Exercise May Cut Snoring in Kids
Benefits Seen in Study of Overweight Kids Who Got Daily Aerobic Exercise
Nov. 22, 2006 -- Daily aerobic exercise may cut down on snoring in kids who are overweight.
Researchers from the Medical College of Georgia report that news in Obesity's November edition.
Catherine L. Davis, PhD, and colleagues studied 100 overweight children age 7 to 11 in Augusta, Ga.
A quarter of the kids snored or had other sleep-related breathing problems, according to surveys completed by the children's parents.
The researchers randomly split the kids into three groups.
One group got 40 minutes of supervised aerobic exercise -- such as tag, basketball, soccer, or jump rope -- every day for about 13 weeks.
Another group got 20 minutes of the same sort of daily aerobic exercise.
For comparison, kids in the third group weren't assigned to get any aerobic exercise; but they were free to continue their usual activities.
After about 13 weeks, the kids' parents completed a follow-up survey on their child's snoring and other sleep-related breathing problems.
Those surveys show that kids in the exercise groups had a bigger drop in snoring and sleep-related breathing problems than those not assigned to exercise.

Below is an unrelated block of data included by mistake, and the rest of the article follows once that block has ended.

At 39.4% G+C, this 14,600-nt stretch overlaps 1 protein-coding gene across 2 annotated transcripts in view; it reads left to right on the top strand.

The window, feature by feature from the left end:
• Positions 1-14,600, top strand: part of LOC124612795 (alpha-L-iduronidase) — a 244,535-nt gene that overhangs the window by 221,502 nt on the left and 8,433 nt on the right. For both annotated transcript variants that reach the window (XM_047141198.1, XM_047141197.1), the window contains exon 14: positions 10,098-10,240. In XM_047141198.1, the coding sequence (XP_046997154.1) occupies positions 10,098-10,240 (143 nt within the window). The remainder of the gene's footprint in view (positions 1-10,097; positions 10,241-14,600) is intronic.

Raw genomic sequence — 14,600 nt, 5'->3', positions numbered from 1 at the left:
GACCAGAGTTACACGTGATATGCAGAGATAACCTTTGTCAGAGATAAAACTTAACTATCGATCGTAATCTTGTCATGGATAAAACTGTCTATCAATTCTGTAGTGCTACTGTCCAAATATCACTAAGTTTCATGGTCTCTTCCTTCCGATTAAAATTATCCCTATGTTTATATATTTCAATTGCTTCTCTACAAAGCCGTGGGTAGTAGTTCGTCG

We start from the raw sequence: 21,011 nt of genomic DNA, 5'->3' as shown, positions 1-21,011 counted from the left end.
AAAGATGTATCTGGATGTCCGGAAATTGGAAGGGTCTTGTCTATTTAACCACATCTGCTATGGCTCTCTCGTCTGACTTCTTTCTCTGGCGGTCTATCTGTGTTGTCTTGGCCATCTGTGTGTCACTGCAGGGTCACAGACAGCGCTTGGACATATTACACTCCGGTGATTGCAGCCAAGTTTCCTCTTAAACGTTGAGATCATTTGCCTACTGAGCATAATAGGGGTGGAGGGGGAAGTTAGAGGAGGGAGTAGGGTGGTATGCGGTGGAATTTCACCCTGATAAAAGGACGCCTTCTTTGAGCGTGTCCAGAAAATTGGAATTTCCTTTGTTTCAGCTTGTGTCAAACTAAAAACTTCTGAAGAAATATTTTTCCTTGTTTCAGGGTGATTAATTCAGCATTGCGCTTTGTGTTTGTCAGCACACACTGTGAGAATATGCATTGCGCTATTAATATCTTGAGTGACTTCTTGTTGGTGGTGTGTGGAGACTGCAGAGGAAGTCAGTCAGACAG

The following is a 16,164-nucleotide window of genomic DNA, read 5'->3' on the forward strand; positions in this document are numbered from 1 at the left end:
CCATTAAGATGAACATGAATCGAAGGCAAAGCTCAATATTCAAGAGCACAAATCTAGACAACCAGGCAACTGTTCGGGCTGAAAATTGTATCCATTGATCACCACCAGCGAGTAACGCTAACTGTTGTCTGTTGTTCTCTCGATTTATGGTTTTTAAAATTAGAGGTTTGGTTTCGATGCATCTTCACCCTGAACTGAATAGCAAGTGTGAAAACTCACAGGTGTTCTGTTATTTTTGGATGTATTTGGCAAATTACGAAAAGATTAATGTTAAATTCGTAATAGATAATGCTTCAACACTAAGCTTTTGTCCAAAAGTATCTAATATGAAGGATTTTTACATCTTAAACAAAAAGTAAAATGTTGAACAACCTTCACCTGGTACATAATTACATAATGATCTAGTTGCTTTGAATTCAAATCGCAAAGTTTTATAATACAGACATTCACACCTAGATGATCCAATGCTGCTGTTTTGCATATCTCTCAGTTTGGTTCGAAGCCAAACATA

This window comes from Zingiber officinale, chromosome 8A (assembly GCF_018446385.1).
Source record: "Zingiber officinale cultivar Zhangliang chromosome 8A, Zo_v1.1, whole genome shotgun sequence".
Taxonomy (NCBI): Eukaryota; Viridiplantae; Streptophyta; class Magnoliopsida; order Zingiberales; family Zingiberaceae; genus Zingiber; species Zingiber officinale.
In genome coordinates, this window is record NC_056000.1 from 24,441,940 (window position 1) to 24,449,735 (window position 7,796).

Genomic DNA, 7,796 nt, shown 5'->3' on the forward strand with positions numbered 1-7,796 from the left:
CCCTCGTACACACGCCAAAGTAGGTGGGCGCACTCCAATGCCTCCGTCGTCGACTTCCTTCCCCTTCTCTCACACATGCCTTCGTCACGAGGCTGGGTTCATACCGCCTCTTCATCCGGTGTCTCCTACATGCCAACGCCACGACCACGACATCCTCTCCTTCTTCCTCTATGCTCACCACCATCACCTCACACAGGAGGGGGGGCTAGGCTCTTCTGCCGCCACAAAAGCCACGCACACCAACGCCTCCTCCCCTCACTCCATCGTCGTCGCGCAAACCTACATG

Both exercise groups showed a similar drop in snoring.
But, kids assigned to exercise at least 40 minutes a day showed the biggest overall improvement in sleep-related breathing problems.
The improvements didn't depend on the kids losing weight. The results weren't related to changes in the children's BMI (body mass index), a ratio of weight and height.
The study "adds to the knowledge base about the benefits of physical activity on overweight children's health, even when weight loss does not occur," the researchers write.
Because the study only included overweight children, it's not clear if the findings apply to kids who aren't overweight, the researchers note.